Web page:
Ag·i·tate v. t. [imp. & p. p. Agitated p. pr. & vb. n. Agitating ]
1. To move with a violent, irregular action; as, the wind agitates the sea; to agitate water in a vessel. “Winds . . . agitate the air.”
2. To move or actuate. [R.]
3. To stir up; to disturb or excite; to perturb; as, he was greatly agitated.
The mind of man is agitated by various passions. --Johnson.
4. To discuss with great earnestness; to debate; as, a controversy hotly agitated.
5. To revolve in the mind, or view in all its aspects; to contrive busily; to devise; to plot; as, politicians agitate desperate designs.
Syn: -- To move; shake; excite; rouse; disturb; distract; revolve; discuss; debate; canvass.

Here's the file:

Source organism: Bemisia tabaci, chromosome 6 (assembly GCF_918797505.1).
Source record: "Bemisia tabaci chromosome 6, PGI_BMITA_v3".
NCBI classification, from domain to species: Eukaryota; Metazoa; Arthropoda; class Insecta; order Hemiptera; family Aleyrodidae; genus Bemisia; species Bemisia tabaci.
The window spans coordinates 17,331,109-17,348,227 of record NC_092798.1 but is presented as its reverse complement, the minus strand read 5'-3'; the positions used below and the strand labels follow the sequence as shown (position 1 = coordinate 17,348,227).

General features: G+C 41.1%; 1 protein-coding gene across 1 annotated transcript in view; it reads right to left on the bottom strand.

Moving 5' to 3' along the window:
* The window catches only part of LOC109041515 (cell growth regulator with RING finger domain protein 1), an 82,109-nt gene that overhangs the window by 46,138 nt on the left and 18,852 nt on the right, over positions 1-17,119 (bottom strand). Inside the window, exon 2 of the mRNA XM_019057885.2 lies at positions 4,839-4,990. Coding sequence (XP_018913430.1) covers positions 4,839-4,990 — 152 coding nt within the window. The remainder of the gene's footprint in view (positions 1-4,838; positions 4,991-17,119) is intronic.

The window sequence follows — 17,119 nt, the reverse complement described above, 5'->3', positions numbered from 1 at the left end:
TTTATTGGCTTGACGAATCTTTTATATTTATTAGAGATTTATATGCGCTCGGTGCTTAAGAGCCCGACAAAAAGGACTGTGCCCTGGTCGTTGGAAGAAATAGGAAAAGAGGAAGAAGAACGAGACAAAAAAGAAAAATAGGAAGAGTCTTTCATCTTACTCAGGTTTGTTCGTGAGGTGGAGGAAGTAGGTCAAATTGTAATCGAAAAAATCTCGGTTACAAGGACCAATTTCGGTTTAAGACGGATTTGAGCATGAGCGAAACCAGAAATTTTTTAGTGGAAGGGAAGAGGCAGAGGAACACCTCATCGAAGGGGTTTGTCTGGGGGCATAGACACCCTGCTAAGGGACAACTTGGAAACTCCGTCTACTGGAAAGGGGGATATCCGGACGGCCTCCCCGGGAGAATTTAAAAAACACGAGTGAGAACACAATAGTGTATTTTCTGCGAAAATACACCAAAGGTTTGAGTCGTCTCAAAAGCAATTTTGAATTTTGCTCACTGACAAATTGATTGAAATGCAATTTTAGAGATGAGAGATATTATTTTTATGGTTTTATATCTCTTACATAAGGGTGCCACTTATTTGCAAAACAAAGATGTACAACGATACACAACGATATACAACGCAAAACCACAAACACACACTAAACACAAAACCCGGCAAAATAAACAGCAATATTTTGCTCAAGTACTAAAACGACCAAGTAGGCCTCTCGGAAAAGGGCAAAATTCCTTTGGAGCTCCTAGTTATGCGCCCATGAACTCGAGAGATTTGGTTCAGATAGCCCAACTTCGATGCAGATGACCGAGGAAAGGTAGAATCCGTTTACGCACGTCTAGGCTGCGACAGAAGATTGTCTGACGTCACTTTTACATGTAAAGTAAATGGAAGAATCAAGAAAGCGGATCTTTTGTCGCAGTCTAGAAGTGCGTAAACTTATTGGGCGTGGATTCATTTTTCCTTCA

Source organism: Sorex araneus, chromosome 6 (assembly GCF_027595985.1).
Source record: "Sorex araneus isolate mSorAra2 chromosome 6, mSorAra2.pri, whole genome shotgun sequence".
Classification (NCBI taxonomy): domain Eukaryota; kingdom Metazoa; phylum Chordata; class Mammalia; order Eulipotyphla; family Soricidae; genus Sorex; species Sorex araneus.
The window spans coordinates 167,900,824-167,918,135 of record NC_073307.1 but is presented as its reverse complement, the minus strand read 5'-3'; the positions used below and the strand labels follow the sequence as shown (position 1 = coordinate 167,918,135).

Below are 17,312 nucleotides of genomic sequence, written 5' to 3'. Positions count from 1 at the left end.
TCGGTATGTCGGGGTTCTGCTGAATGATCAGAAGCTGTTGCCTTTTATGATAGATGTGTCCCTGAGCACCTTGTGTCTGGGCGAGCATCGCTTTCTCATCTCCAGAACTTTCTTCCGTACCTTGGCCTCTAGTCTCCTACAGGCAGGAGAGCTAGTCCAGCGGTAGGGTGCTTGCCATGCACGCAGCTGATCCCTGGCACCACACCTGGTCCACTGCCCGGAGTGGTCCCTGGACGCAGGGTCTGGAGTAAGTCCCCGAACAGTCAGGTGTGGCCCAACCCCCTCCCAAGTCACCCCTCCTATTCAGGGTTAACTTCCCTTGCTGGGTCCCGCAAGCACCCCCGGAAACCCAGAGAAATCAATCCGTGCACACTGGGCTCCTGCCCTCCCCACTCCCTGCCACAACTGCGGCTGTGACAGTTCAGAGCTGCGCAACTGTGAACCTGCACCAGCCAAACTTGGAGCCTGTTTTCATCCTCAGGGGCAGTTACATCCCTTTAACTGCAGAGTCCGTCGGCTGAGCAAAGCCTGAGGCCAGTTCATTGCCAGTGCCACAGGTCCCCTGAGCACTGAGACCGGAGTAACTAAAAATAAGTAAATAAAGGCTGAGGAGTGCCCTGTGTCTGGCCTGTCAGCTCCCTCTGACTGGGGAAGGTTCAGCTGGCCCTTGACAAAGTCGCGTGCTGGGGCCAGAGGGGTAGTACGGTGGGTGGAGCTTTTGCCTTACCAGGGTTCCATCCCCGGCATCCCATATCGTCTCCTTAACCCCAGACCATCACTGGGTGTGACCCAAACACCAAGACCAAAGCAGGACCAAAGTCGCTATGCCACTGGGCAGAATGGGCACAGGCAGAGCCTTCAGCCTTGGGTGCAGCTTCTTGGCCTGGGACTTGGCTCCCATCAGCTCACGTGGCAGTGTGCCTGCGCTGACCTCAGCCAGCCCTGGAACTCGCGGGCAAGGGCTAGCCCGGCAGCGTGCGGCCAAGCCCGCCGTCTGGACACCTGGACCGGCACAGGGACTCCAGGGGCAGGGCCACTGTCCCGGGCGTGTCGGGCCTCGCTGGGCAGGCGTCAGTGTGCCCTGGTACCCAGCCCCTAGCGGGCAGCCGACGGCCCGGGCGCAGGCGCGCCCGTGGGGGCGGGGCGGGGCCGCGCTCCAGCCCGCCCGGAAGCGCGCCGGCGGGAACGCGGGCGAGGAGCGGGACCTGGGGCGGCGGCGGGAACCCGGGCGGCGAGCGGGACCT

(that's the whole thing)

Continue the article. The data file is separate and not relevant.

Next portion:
v 1: try to stir up public opinion [syn: foment, stir up]
2: cause to be agitated, excited, or roused; "The speaker
charged up the crowd with his inflammatory remarks" [syn:
rouse, turn on, charge, commove, excite, charge
up] [ant: calm]
3: exert oneself continuously, vigorously, or obtrusively to
gain an end or engage in a crusade for a certain cause or
person; be an advocate for; "The liberal party pushed for
reforms"; "She is crusading for women's rights"; "The Dean
is pushing for his favorite candidate" [syn: crusade, fight,
press, campaign, push]
4: move very slightly; "He shifted in his seat" [syn: stir, shift,
5: move or cause to move back and forth; "The chemist shook the
flask vigorously"; "My hands were shaking" [syn: shake]
6: change the arrangement or position of [syn: vex, disturb,
commove, shake up, stir up, raise up]